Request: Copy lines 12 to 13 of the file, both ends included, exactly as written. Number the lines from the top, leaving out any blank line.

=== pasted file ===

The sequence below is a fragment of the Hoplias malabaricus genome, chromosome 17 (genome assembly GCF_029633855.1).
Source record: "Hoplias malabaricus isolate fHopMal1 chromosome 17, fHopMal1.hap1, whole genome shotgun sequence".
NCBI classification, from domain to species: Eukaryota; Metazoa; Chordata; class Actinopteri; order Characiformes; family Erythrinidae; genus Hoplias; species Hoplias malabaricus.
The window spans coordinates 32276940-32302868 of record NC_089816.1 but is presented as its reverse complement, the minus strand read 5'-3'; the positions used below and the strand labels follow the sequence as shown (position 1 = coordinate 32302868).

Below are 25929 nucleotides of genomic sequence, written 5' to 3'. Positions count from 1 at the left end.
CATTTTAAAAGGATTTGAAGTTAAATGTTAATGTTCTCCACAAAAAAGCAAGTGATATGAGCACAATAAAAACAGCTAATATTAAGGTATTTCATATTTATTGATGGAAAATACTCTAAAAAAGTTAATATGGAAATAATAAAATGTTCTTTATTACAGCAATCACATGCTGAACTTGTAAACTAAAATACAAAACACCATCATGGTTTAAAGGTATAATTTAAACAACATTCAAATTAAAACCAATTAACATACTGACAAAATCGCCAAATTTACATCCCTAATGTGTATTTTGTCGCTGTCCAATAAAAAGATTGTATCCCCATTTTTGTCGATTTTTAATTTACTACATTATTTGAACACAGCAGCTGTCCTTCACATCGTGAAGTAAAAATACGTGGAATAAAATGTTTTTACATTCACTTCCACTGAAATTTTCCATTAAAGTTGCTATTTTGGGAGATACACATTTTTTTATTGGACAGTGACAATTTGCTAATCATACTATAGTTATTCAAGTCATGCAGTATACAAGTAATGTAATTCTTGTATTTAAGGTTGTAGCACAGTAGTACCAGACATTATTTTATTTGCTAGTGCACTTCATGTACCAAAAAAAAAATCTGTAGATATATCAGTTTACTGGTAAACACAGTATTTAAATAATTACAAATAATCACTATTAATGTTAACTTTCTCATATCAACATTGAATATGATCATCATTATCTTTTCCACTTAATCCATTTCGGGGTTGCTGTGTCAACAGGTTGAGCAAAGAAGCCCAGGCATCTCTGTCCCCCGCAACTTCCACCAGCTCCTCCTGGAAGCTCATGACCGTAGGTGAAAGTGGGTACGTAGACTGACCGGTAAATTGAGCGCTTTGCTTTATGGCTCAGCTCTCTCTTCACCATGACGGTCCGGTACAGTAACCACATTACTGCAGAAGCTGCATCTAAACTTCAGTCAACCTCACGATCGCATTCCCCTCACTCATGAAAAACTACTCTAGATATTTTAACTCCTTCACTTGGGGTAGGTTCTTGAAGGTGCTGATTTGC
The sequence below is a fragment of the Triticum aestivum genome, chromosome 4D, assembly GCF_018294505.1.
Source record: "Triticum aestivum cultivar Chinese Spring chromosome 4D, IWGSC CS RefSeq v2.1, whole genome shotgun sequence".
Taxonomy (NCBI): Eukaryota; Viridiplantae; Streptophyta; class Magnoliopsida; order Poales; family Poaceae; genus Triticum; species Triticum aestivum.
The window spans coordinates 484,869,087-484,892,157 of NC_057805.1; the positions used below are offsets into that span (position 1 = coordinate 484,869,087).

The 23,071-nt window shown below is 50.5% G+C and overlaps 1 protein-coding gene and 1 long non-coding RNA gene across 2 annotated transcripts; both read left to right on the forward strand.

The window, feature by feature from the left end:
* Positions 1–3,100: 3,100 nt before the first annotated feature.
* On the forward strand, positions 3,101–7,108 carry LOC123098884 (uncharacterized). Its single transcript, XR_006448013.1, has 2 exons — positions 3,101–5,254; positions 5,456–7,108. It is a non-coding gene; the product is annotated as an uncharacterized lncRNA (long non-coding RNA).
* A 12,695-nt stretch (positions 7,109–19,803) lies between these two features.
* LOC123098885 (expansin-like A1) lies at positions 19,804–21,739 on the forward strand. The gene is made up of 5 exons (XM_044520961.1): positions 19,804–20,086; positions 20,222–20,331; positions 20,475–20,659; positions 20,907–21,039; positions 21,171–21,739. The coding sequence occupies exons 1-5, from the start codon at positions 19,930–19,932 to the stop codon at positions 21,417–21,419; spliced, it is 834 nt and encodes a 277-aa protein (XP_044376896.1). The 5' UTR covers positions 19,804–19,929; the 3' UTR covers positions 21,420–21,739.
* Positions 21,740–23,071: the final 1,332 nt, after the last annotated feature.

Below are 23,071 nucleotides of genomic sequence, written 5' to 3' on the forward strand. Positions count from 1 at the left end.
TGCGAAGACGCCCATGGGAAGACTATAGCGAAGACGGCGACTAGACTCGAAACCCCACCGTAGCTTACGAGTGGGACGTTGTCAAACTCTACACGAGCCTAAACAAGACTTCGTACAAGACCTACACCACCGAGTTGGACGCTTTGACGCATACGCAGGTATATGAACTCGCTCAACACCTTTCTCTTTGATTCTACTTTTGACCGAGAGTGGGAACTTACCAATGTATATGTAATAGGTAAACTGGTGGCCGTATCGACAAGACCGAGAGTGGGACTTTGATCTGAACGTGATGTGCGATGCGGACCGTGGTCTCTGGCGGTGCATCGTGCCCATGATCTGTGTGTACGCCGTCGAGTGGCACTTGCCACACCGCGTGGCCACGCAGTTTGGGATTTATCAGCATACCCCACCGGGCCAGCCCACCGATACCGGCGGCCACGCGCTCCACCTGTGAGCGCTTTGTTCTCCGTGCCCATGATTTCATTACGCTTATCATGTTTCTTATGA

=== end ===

The window, feature by feature from the left end:
* Positions 1–3,100: 3,100 nt before the first annotated feature.